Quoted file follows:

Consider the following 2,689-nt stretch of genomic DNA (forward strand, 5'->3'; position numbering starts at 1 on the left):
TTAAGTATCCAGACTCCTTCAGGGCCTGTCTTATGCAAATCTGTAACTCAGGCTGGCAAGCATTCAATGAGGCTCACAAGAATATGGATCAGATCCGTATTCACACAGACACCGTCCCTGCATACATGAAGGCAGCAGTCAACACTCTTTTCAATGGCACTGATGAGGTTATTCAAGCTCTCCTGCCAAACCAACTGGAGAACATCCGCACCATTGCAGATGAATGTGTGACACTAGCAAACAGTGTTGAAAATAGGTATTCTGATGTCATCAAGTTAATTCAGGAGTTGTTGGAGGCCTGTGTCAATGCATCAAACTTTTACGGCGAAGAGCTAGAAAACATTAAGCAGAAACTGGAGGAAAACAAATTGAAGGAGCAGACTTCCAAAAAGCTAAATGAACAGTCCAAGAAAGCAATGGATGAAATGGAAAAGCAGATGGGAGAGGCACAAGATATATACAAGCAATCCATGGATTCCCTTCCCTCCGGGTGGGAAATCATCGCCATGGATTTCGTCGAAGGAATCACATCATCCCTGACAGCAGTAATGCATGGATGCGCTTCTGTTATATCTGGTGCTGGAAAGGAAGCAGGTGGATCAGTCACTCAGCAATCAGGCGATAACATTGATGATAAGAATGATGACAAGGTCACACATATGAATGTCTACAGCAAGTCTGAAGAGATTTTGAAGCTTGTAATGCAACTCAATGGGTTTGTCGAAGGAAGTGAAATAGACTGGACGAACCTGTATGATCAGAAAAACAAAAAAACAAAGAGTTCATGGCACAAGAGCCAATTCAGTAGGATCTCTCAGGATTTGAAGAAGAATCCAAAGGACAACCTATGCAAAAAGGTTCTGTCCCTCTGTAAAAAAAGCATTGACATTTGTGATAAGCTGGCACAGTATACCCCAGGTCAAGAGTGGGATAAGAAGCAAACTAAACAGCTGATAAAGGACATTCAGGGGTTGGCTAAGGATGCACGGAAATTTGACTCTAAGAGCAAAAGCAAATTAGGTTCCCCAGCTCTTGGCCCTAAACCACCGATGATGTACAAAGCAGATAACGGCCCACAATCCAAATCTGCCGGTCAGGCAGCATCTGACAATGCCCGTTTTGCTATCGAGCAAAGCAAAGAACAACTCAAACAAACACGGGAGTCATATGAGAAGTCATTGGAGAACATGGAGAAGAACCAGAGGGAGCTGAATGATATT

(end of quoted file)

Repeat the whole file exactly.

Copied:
Consider the following 2,689-nt stretch of genomic DNA (forward strand, 5'->3'; position numbering starts at 1 on the left):
TTAAGTATCCAGACTCCTTCAGGGCCTGTCTTATGCAAATCTGTAACTCAGGCTGGCAAGCATTCAATGAGGCTCACAAGAATATGGATCAGATCCGTATTCACACAGACACCGTCCCTGCATACATGAAGGCAGCAGTCAACACTCTTTTCAATGGCACTGATGAGGTTATTCAAGCTCTCCTGCCAAACCAACTGGAGAACATCCGCACCATTGCAGATGAATGTGTGACACTAGCAAACAGTGTTGAAAATAGGTATTCTGATGTCATCAAGTTAATTCAGGAGTTGTTGGAGGCCTGTGTCAATGCATCAAACTTTTACGGCGAAGAGCTAGAAAACATTAAGCAGAAACTGGAGGAAAACAAATTGAAGGAGCAGACTTCCAAAAAGCTAAATGAACAGTCCAAGAAAGCAATGGATGAAATGGAAAAGCAGATGGGAGAGGCACAAGATATATACAAGCAATCCATGGATTCCCTTCCCTCCGGGTGGGAAATCATCGCCATGGATTTCGTCGAAGGAATCACATCATCCCTGACAGCAGTAATGCATGGATGCGCTTCTGTTATATCTGGTGCTGGAAAGGAAGCAGGTGGATCAGTCACTCAGCAATCAGGCGATAACATTGATGATAAGAATGATGACAAGGTCACACATATGAATGTCTACAGCAAGTCTGAAGAGATTTTGAAGCTTGTAATGCAACTCAATGGGTTTGTCGAAGGAAGTGAAATAGACTGGACGAACCTGTATGATCAGAAAAACAAAAAAACAAAGAGTTCATGGCACAAGAGCCAATTCAGTAGGATCTCTCAGGATTTGAAGAAGAATCCAAAGGACAACCTATGCAAAAAGGTTCTGTCCCTCTGTAAAAAAAGCATTGACATTTGTGATAAGCTGGCACAGTATACCCCAGGTCAAGAGTGGGATAAGAAGCAAACTAAACAGCTGATAAAGGACATTCAGGGGTTGGCTAAGGATGCACGGAAATTTGACTCTAAGAGCAAAAGCAAATTAGGTTCCCCAGCTCTTGGCCCTAAACCACCGATGATGTACAAAGCAGATAACGGCCCACAATCCAAATCTGCCGGTCAGGCAGCATCTGACAATGCCCGTTTTGCTATCGAGCAAAGCAAAGAACAACTCAAACAAACACGGGAGTCATATGAGAAGTCATTGGAGAACATGGAGAAGAACCAGAGGGAGCTGAATGATATT